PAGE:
This contribution try to provide for the first time an extensive historical survey of the coin cabinet of the National Museum in Aquileia. Details are given about how and when this collection was formed and the features of its different sections are examined as well. Thanks to the inventory lists, is possible to know that by the end of the First World War more than 60,000 coins were already part of the collection. Since the entire assemblage of the 20th century still needs a detailed survey, the real amount remains undetermined but a total number of 80,000 specimens, or more, is to be expected. For this reason, after Rome itself, Aquileia features the greatest archaeological numismatic collection in Italy and one of the more prominent in the entire Mediterranean area. Since the collection is up to day largely uninvestigated, a methodological approach is proposed as well to deal with such a large amount of data to be recorded. This work has to be undertaken in the future in order to provide a unique set of data concerning coin finds and to convey to the large public, in the best way, one the most important collections held in the National Museum of Aquileia.

Too big to study? The numismatic collection in the National Museum of Aquileia

Andrea Stella
2019

Abstract

This contribution try to provide for the first time an extensive historical survey of the coin cabinet of the National Museum in Aquileia. Details are given about how and when this collection was formed and the features of its different sections are examined as well. Thanks to the inventory lists, is possible to know that by the end of the First World War more than 60,000 coins were already part of the collection. Since the entire assemblage of the 20th century still needs a detailed survey, the real amount remains undetermined but a total number of 80,000 specimens, or more, is to be expected. For this reason, after Rome itself, Aquileia features the greatest archaeological numismatic collection in Italy and one of the more prominent in the entire Mediterranean area. Since the collection is up to day largely uninvestigated, a methodological approach is proposed as well to deal with such a large amount of data to be recorded. This work has to be undertaken in the future in order to provide a unique set of data concerning coin finds and to convey to the large public, in the best way, one the most important collections held in the National Museum of Aquileia.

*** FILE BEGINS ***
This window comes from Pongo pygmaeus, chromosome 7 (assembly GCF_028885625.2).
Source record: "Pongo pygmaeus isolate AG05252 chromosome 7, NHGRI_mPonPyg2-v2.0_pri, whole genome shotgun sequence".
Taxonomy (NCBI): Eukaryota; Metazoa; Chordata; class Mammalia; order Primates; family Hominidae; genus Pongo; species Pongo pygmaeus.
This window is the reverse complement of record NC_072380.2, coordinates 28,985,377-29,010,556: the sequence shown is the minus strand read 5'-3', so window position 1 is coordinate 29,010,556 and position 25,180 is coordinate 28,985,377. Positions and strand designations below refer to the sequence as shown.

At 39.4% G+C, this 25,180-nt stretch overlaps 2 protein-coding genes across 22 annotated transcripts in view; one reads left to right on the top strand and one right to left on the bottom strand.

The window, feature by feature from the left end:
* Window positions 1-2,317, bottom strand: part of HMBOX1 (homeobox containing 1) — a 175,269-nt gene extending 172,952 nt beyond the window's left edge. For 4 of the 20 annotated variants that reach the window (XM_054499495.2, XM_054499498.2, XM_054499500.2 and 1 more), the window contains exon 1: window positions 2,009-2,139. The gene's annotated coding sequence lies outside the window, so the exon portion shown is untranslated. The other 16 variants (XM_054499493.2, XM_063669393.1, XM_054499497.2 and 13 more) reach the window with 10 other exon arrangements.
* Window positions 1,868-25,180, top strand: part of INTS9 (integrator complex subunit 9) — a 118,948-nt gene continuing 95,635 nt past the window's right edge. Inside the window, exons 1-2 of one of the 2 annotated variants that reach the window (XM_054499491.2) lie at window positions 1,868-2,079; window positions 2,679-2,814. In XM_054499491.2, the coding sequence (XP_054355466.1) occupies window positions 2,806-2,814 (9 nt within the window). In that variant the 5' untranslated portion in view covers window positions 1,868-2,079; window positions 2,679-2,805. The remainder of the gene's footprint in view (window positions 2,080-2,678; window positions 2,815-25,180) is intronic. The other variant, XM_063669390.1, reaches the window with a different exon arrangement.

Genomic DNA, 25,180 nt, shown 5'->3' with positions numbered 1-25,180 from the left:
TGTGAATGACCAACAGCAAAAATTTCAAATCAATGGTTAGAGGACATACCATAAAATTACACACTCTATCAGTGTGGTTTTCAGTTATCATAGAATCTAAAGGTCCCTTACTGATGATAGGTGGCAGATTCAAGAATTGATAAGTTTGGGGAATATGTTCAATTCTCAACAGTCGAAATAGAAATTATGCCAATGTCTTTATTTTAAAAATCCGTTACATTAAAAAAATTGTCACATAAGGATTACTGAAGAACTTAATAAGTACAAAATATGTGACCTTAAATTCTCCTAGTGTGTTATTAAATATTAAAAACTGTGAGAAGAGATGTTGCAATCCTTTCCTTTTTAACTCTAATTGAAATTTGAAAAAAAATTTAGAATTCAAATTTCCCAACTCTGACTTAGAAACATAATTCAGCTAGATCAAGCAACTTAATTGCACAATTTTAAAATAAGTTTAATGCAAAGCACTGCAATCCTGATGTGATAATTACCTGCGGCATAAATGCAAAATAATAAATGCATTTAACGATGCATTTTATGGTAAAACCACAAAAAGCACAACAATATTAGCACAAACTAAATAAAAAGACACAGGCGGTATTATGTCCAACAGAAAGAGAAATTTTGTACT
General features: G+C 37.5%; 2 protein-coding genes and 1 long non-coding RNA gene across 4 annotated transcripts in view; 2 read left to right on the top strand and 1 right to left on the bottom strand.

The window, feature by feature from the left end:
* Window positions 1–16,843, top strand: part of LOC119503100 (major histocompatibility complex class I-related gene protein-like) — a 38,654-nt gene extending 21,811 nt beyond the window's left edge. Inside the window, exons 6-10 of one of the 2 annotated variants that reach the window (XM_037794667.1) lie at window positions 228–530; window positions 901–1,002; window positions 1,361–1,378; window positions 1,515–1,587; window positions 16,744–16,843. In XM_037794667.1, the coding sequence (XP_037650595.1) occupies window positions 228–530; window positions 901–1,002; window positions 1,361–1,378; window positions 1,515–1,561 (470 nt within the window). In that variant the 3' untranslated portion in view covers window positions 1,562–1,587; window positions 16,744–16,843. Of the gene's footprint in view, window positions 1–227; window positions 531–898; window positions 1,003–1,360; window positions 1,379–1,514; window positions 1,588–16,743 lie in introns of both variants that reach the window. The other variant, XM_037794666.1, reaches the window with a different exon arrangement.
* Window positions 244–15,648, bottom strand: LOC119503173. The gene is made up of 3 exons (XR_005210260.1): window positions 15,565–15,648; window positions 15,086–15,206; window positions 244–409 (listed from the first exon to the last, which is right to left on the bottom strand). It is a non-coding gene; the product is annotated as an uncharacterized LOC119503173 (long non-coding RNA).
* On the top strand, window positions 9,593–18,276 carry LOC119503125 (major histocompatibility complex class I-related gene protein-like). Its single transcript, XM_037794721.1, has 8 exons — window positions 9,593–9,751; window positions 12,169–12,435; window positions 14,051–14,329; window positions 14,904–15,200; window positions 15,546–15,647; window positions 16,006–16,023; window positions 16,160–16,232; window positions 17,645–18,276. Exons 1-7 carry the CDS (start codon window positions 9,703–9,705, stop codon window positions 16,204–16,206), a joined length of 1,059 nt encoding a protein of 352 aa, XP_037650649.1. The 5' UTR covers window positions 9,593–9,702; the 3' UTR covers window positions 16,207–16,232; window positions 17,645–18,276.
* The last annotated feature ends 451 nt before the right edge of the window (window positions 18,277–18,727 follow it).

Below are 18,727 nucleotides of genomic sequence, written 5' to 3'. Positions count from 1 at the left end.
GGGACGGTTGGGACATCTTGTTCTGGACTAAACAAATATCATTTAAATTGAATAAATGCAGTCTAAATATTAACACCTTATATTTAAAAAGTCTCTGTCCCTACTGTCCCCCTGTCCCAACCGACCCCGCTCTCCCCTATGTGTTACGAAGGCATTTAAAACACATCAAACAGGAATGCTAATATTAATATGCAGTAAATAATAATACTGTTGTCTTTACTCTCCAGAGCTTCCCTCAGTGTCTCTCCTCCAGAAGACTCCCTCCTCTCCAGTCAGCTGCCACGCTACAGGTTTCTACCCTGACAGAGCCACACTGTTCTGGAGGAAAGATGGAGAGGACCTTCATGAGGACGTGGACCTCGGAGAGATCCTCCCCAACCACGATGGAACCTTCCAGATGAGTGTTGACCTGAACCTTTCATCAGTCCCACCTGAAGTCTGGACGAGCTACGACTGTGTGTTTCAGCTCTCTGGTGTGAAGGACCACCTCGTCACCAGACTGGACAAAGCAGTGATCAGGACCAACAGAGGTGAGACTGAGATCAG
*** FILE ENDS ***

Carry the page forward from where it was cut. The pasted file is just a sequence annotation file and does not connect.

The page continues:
2019
Too Big to Study? Troppo grandi da studiare? Seminario internazionale di studio. Trieste, 17-19 maggio 2018
978-88-5511-016-7
978-88-5511-017-4
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Utilizza questo identificativo per citare o creare un link a questo documento: https://hdl.handle.net/11577/3326883
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